"Valerie is just a good person," says Nadine Sergi, an orphan who found her birth mother through Bailey after a lifetime spent scouring the country for her. "I wanted to give her $60, and she would only take $30," she says. (Most PIs charge between $75 and $100 an hour.) "I bought her dinner and a pen and pencil set to show my appreciation."
Bailey didn't set out to become the martyr of the Fort Lauderdale investigative community. "When I started the agency, I had lots of friends with problems," she says. "Other PIs say I'm crazy, but I just can't say no when I know a person has really been victimized."
Her sons, on the other hand, aren't such pushovers. "They're always telling me, 'Ma, we need to collect money -- you know, the green stuff,'" she says. Jerrold and Jason, her sons -- previously an actor and a salesman -- recently started working at the three-man, one-woman, and six-intern agency. The boys are helping their mother drum up paying clients -- lawyers and corporations that will help defray the costs of servicing the impoverished at little or no charge.
Not long ago the brothers were hired to look for bugs -- men bug their wives and girlfriends with everything from crude tape recorders to tiny microphones. "My sons like all the high-tech toys," says Mama Bailey. "They're into surveillance and catching bad guys. One time my son calls up all excited, 'Ma, I found one, I found a bug. Now what do I do?' We hadn't gotten past that part yet."
Bailey and her sons, like the student PIs she teaches twice a week, are learning the trade as they go along. On a Wednesday evening in a classroom lined with surveillance photos from class projects, Bailey holds court over future graduates of City College in Fort Lauderdale, the same tiny community college where she picked up the basic investigative skills that helped launch her PI career five years ago. Students trickle in -- a goateed ruffian with three earrings, a stocky woman with long blond hair, a Latino guy with a shaved head. Midway through a discussion of how to read body language for signs of deception, a knock is heard at the door. A stout young man with curly brown hair strides into the room.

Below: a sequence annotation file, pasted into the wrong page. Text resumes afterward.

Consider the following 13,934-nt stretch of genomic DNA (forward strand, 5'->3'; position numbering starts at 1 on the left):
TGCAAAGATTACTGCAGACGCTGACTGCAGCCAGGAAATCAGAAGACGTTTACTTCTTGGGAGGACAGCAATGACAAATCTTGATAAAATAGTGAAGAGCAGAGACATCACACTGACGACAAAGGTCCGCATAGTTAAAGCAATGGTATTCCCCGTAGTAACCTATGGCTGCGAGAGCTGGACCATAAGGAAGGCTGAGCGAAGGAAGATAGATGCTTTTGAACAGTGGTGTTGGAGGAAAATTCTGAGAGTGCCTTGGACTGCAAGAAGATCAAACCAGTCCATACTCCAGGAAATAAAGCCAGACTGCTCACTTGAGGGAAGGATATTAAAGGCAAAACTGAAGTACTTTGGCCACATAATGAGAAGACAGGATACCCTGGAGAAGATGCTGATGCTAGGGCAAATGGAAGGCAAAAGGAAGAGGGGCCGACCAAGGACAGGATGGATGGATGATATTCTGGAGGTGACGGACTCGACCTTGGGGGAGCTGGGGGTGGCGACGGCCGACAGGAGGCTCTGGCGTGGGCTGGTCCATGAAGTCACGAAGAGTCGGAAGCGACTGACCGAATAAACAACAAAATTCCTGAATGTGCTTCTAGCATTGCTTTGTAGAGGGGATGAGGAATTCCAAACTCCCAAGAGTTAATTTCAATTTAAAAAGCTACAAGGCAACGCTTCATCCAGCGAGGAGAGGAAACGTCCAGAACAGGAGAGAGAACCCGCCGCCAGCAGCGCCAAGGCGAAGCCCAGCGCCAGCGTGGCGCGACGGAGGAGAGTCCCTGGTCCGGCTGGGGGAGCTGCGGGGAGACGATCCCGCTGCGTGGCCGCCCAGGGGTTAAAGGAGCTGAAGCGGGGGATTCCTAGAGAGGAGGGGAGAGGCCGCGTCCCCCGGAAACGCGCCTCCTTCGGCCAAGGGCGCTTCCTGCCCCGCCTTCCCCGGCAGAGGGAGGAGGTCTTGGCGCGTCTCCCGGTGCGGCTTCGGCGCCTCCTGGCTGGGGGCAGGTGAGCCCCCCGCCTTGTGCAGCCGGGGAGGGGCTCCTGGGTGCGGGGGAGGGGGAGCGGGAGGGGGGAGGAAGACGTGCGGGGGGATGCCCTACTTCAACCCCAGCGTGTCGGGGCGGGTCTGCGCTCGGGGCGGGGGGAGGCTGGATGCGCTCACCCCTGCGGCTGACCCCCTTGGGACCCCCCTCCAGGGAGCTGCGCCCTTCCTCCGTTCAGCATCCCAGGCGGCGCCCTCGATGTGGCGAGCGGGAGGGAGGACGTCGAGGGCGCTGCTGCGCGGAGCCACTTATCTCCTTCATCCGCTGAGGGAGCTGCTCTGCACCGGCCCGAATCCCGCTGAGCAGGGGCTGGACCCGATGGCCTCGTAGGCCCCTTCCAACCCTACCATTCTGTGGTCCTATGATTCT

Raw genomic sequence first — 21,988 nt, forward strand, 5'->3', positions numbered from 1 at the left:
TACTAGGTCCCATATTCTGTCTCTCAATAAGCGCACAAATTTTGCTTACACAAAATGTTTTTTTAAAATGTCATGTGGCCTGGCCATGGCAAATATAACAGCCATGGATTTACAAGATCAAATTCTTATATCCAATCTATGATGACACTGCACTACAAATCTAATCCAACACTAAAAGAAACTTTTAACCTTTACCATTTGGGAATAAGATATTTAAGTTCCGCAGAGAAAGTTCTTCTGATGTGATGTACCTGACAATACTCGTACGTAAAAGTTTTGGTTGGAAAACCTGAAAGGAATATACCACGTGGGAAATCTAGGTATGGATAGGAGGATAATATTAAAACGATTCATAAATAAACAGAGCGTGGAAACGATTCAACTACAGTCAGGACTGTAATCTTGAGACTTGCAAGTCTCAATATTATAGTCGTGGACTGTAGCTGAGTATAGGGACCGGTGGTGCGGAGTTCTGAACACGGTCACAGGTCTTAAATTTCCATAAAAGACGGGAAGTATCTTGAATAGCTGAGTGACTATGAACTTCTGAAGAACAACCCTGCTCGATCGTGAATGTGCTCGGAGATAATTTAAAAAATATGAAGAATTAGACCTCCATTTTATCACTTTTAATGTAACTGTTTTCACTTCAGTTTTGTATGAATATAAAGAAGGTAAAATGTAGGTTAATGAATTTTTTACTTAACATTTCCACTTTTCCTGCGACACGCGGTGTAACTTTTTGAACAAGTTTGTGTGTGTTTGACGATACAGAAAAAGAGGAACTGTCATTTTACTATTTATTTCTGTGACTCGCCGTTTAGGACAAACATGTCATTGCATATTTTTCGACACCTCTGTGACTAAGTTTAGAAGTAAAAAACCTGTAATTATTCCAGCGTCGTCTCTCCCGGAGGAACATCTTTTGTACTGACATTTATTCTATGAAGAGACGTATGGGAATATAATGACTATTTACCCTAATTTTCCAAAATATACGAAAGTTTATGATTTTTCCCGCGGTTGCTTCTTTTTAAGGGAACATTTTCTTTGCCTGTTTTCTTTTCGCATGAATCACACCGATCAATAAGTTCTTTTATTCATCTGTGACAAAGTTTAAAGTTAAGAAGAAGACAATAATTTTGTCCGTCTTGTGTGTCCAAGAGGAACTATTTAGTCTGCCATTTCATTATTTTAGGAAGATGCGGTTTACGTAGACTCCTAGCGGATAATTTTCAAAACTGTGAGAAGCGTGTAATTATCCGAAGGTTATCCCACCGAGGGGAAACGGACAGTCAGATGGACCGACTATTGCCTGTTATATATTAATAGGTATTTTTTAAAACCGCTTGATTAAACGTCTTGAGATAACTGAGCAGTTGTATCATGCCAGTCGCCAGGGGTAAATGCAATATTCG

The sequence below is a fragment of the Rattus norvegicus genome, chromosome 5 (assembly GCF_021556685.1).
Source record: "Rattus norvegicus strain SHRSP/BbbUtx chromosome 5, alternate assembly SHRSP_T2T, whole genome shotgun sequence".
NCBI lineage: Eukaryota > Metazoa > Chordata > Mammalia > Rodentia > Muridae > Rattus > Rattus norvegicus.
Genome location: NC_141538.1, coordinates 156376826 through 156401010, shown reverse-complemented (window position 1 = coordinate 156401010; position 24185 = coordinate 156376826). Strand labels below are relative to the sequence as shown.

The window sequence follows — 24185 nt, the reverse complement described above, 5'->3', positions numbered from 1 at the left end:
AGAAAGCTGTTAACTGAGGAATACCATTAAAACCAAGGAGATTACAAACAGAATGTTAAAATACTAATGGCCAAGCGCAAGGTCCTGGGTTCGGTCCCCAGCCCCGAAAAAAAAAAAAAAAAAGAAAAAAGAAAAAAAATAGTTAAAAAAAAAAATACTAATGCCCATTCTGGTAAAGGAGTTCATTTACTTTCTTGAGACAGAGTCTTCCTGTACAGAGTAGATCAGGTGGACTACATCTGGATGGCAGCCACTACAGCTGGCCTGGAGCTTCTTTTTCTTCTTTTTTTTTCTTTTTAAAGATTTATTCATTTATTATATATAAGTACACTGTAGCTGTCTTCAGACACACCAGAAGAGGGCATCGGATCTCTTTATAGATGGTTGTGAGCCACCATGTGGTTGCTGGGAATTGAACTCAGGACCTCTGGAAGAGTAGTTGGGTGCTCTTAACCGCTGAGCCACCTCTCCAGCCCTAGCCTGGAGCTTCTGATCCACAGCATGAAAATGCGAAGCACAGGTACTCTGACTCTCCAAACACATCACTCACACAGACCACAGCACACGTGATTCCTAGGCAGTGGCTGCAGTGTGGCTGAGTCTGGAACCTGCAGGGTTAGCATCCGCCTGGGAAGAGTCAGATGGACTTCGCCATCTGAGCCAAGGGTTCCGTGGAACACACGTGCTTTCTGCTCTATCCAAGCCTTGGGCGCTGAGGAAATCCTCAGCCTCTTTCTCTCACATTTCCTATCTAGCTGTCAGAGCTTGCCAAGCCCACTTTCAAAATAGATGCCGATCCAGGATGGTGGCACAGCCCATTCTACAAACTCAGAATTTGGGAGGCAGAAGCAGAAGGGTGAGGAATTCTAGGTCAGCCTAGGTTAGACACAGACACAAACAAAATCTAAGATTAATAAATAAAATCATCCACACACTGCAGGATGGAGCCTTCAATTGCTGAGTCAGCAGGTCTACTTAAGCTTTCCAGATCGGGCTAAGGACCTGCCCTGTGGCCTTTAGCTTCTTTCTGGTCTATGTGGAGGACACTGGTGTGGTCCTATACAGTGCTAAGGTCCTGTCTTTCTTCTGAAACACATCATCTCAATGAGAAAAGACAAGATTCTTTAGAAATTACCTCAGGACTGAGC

"I sell steak and seafood, chicken and pasta," he says. "Frozen food, its good. I'll bring some in, it'll take two seconds. I've got the truck right outside."
"There's no soliciting here," says Bailey.
The young man leans down, grabs his black backpack and disappears out the door. The students sit in stunned silence.
"Now write down just what you saw," says Bailey.
"He took your purse," says a student in the front row.
The staged robbery is an exercise in observation designed to show the disparity between the reality of a crime and eyewitness accounts. The thief, it turns out, is Bailey's son Jason, who really did sell steak and seafood before joining his mother's company.
Such play-acting comes easy to the woman who once performed at birthday parties as Jazzo the Clown, Bertha Berkowski the Bag Lady (a role she once used as a cover to eavesdrop on a conversation in a public park), or a leather-clad Sadie Marquis. "I knew a lot of rich people then," she says. "They knew me as that goofy lady who would get them on stage at fundraisers wearing a shower curtain and carrying a toilet brush. They couldn't believe it when I became a PI." A few of those people, she says, have since become clients.
But why the change from clown to sleuth? Bailey, sitcom fodder in her own right (PI Mom. "Coming soon to the WB, a clown turned PI helps the downtrodden.") says most of her motivations come from television. At first it was mostly Murder, She Wrote. "I wanted to write mysteries," she says. "I thought I'd take some classes and learn how an investigator thinks." When the investigating bug took hold, Angela Lansbury morphed into Cybill Shepherd. "I'm still waiting to meet my Bruce Willis," she says. And today? "I'm Magnum PMS," she says. "I'm just like Magnum. Did you ever see him get paid?"
Contact Jay Cheshes at his e-mail address: